Which, sad to say, is going to be a growing concern going forward. Nobody should be arrested on an OO Brooms action, in my opinion, and nobody should have to get in shouting matches. We are there to do a good, and to demonstrate our ability to do a good. Providing services for free, inclusively and with community involvement, should be radical enough. But it seems like every day something else happens with OO that needs to be explained or defended. In-fighting of the worst kind (which, thank the Gods, did not receive any kind of mainstream media attention). A few days ago a woman was harassed, assaulted, and robbed at a protest outside of a Wells Fargo branch on Piedmont Avenue, because she spoke up about her grievances about OO and our tactics. She was surrounded and punched and her wallet was taken from her purse, and a Barack Obama pin from her shirt. Three protesters were arrested and charged with robbery and committing a hate crime, because they made derogatory remarks about her perceived sexuality. Right now the story is number two on the Oakland Tribune’s most read stories section on its website. An absolute gift to OO’s enemies, that is impossible to refute, but can only be acknowledged. [Note: After writing this piece, I have since spoken to OO'ers who say that the hate crime charges are hugely trumped up and the robbery charges fraudulent — while the former sounds plausible to me I remain skeptical about the latter — according to one of the protesters' lawyers, they only used the sexually derogatory term after the woman had used a racial slur against them]. There is a real fury in some elements of Occupy Oakland that is absolutely unpredictable and uncontrollable. While it’s terrible, and can be genuinely frightening, I can’t help but find it a little beautiful as well, at least in its purity, in its inability to be anything but what it is. In a lot of ways, and for a lot of people, Oakland is a very ugly place. Any movement that honestly represents it will necessarily be a little ugly itself.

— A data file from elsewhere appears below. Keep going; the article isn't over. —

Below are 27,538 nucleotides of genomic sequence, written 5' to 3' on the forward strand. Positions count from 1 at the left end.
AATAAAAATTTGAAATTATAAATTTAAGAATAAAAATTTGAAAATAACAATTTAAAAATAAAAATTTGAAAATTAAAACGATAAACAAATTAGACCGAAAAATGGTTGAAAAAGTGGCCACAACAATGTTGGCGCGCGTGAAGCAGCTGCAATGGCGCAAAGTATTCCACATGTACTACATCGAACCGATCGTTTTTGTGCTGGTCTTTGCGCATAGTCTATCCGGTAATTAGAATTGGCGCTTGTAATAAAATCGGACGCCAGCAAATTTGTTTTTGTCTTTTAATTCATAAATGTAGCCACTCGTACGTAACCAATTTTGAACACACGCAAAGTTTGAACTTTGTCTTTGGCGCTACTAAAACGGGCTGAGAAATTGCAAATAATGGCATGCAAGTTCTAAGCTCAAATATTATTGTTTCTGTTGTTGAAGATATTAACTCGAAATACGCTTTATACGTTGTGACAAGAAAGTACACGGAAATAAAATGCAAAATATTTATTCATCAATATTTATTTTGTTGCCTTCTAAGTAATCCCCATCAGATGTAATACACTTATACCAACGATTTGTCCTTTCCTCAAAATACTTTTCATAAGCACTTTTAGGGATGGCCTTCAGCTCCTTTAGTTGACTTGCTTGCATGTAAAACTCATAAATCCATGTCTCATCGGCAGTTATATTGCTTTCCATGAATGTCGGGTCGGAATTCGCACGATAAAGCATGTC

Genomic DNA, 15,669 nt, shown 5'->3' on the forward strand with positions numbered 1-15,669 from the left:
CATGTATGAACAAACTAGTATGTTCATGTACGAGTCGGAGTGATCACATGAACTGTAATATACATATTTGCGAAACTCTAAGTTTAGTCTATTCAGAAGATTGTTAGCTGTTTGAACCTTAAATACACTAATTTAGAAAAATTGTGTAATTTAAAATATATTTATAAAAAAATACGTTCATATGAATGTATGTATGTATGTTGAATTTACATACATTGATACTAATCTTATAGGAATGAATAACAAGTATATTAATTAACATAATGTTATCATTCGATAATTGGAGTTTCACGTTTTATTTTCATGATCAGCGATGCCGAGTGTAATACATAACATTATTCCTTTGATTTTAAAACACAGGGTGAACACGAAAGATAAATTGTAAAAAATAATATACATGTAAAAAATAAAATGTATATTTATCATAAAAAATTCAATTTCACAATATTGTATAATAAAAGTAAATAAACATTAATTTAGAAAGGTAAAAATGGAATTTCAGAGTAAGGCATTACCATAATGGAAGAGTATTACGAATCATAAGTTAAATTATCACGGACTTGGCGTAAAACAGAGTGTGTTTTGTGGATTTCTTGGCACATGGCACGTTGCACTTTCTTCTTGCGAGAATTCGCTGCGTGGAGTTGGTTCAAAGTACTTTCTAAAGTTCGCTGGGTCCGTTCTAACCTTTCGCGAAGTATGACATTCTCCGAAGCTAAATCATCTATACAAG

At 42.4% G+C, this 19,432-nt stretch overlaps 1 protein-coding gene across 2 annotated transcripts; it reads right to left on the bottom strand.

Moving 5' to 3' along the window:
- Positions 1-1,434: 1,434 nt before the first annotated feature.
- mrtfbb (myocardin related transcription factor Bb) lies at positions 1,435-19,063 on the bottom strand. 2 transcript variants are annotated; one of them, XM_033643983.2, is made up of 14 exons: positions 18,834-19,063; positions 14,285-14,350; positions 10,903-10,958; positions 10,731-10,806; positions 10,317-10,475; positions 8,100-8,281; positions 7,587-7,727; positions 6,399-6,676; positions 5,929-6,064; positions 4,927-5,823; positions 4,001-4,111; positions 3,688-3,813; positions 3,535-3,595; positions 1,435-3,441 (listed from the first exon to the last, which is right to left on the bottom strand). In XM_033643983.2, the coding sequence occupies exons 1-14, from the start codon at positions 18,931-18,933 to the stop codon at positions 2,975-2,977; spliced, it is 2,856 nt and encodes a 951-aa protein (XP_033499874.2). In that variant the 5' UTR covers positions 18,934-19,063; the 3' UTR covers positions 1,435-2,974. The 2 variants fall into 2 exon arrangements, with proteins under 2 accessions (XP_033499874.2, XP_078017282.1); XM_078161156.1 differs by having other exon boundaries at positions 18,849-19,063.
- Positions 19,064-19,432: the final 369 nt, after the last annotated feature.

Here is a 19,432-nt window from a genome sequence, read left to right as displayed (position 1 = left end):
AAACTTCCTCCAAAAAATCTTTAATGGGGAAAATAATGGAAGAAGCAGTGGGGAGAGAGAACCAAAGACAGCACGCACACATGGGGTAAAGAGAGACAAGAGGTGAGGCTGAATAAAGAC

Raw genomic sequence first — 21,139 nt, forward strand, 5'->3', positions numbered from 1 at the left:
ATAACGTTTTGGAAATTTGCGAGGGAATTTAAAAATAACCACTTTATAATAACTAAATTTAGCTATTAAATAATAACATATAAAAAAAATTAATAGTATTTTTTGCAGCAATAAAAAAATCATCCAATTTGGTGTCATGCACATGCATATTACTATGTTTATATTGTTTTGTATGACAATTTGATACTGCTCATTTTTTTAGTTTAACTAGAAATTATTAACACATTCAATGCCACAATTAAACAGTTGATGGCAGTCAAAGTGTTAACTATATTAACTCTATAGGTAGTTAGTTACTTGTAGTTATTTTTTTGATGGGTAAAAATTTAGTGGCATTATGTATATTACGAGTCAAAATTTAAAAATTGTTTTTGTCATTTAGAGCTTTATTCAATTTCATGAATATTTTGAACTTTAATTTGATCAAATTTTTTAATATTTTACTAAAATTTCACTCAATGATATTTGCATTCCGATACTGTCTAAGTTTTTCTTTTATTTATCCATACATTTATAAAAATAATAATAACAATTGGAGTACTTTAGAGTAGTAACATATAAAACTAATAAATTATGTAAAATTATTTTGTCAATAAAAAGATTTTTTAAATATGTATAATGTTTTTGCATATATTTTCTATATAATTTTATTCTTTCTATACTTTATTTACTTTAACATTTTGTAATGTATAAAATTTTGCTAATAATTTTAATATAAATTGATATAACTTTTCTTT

So far the Occupy Brooms people are generally of a less confrontational bent. It’s hard to find occasion to get in hand to hand confrontation when you’re sweeping up a street. Thank God. But if we are to have a real impact, we will have to bring in more people, and we will have to start taking more risks. And it may be difficult to keep things from spinning off the rails.